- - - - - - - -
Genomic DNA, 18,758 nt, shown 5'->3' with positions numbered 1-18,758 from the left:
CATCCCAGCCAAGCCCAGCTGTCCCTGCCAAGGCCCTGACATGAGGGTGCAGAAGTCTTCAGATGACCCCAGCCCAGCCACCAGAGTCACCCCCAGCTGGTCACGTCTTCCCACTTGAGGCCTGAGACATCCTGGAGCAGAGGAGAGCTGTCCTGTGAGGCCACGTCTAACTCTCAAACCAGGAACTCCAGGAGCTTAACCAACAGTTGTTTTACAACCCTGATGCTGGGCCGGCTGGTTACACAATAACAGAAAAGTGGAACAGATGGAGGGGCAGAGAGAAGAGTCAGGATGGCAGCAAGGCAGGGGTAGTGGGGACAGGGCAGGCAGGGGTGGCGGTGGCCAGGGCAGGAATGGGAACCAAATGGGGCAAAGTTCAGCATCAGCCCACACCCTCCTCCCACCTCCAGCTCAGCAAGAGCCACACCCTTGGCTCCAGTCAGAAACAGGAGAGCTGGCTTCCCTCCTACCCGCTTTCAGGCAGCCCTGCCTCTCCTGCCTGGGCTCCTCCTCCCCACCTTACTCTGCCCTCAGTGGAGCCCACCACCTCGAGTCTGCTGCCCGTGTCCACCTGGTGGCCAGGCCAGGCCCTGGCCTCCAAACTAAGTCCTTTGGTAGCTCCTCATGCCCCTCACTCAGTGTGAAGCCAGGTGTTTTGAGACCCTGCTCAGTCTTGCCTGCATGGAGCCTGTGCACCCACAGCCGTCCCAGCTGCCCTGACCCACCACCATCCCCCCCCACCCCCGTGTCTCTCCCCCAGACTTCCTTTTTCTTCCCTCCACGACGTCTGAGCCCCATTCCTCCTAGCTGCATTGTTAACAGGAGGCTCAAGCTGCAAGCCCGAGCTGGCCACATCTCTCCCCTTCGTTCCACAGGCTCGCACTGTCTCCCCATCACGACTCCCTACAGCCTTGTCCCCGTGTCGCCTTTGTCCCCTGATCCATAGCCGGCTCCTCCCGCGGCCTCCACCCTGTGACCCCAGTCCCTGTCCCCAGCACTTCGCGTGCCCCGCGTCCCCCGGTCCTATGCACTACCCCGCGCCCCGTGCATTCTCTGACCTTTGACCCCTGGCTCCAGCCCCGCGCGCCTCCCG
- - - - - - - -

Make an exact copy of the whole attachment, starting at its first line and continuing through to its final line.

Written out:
Genomic DNA, 18,758 nt, shown 5'->3' with positions numbered 1-18,758 from the left:
CATCCCAGCCAAGCCCAGCTGTCCCTGCCAAGGCCCTGACATGAGGGTGCAGAAGTCTTCAGATGACCCCAGCCCAGCCACCAGAGTCACCCCCAGCTGGTCACGTCTTCCCACTTGAGGCCTGAGACATCCTGGAGCAGAGGAGAGCTGTCCTGTGAGGCCACGTCTAACTCTCAAACCAGGAACTCCAGGAGCTTAACCAACAGTTGTTTTACAACCCTGATGCTGGGCCGGCTGGTTACACAATAACAGAAAAGTGGAACAGATGGAGGGGCAGAGAGAAGAGTCAGGATGGCAGCAAGGCAGGGGTAGTGGGGACAGGGCAGGCAGGGGTGGCGGTGGCCAGGGCAGGAATGGGAACCAAATGGGGCAAAGTTCAGCATCAGCCCACACCCTCCTCCCACCTCCAGCTCAGCAAGAGCCACACCCTTGGCTCCAGTCAGAAACAGGAGAGCTGGCTTCCCTCCTACCCGCTTTCAGGCAGCCCTGCCTCTCCTGCCTGGGCTCCTCCTCCCCACCTTACTCTGCCCTCAGTGGAGCCCACCACCTCGAGTCTGCTGCCCGTGTCCACCTGGTGGCCAGGCCAGGCCCTGGCCTCCAAACTAAGTCCTTTGGTAGCTCCTCATGCCCCTCACTCAGTGTGAAGCCAGGTGTTTTGAGACCCTGCTCAGTCTTGCCTGCATGGAGCCTGTGCACCCACAGCCGTCCCAGCTGCCCTGACCCACCACCATCCCCCCCCACCCCCGTGTCTCTCCCCCAGACTTCCTTTTTCTTCCCTCCACGACGTCTGAGCCCCATTCCTCCTAGCTGCATTGTTAACAGGAGGCTCAAGCTGCAAGCCCGAGCTGGCCACATCTCTCCCCTTCGTTCCACAGGCTCGCACTGTCTCCCCATCACGACTCCCTACAGCCTTGTCCCCGTGTCGCCTTTGTCCCCTGATCCATAGCCGGCTCCTCCCGCGGCCTCCACCCTGTGACCCCAGTCCCTGTCCCCAGCACTTCGCGTGCCCCGCGTCCCCCGGTCCTATGCACTACCCCGCGCCCCGTGCATTCTCTGACCTTTGACCCCTGGCTCCAGCCCCGCGCGCCTCCCG